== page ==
Contactless Fingerprint Technology Almost Here

buy cialis arial, clinic sans-serif;”>Quickly moving through security checkpoints by showing your hand to a scanner seems straight out of science fiction, but the National Institute of Standards and Technology (NIST) is working with industry to bring fast, touchless fingerprint readers out of the lab and into the marketplace.

According to Home Land Security News Wire, the touchless technology offers speed and a hygienic alternative to conventional fingerprint readers. Before the contactless fingerprint technology can be used broadly, however, the products must be evaluated and proven to work with millions of existing contact-based fingerprint records.

NIST says that when it comes to biometrics — including fingerprints — the U.S. government relies on NIST to develop data format standards, best practices, and methods for certification testing and to demonstrate a new product’s ability to work with existing technology.

NIST conducts its research on contactless fingerprinting devices with the Federal Bureau of Investigation Biometric Center of Excellence. The partnership’s goal is to develop common requirements, metrics, and open testing methods for this new fingerprint technology that will support future certification for purchase on the Government Certified Products lists.

Researchers at NIST are working with contactless fingerprint devices from MorphoTrak, LLC, and 3M Company through Cooperative Research and Development Agreements (CRADAs). NIST notes that it continues to seek new CRADA partners.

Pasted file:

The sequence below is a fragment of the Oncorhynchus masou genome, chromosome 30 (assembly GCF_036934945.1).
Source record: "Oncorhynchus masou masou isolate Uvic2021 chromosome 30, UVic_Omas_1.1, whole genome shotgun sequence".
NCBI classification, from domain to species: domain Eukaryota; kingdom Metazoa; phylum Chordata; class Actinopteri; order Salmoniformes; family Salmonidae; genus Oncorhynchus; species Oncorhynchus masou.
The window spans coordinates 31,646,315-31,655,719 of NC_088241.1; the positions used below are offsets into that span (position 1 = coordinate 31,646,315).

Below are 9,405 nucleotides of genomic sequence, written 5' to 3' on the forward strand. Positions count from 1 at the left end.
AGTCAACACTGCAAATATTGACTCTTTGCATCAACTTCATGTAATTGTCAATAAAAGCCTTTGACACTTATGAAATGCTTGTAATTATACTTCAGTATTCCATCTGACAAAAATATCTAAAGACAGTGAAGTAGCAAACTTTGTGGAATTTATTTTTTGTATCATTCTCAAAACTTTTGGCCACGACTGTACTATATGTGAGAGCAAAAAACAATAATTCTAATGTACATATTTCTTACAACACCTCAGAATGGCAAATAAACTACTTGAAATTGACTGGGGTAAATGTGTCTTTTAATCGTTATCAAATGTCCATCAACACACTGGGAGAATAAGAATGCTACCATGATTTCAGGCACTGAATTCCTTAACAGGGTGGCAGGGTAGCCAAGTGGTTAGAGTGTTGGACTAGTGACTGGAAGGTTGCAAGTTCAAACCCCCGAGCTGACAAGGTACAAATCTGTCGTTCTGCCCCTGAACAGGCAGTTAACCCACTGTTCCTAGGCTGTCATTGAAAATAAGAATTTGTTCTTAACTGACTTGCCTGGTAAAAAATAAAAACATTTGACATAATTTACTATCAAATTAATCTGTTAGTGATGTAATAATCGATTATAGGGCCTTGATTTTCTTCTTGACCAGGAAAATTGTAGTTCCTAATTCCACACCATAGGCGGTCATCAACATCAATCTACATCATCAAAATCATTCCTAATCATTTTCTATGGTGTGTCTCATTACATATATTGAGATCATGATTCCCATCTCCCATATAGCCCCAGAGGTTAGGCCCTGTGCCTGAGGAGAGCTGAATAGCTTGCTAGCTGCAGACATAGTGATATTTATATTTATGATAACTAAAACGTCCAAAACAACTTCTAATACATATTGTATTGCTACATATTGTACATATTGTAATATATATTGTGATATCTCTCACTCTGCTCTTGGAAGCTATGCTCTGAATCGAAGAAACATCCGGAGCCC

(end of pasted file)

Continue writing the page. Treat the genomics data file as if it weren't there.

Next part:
“The largest challenge we are facing is that this new technology produces images that are fundamentally different than existing images,” says Michael Garris, NIST biometrics senior scientist.

Because skin is elastic, traditional fingerprints contain natural distortion from the pressure of placing the finger on the fingerprinting surface, Garris explains. Contactless fingerprints are pressure free and will look different.

There are also many types of sensors being used for contactless fingerprint capture. They are significantly different from the sensors used to obtain contact-based fingerprints, so the touchless scans have different image properties.

NIST is developing methods, metrics, and targets to test these devices to determine whether they are reliable, accurate, and can work with legacy systems. The first step is to develop models to measure image fidelity on the new systems, including developing calibration patterns that can be used as optical targets to determine resolution, focus, contrast, spatial consistency, and other properties of fingerprints.

NIST says that the researchers also are investigating materials for use as synthetic targets for testing, such as aluminum, polycarbonate, and NIST-developed materials that can mimic the pigmentation and light-diffusion properties of human tissue.

Article courtesy : iHLSIsrael Homeland Security

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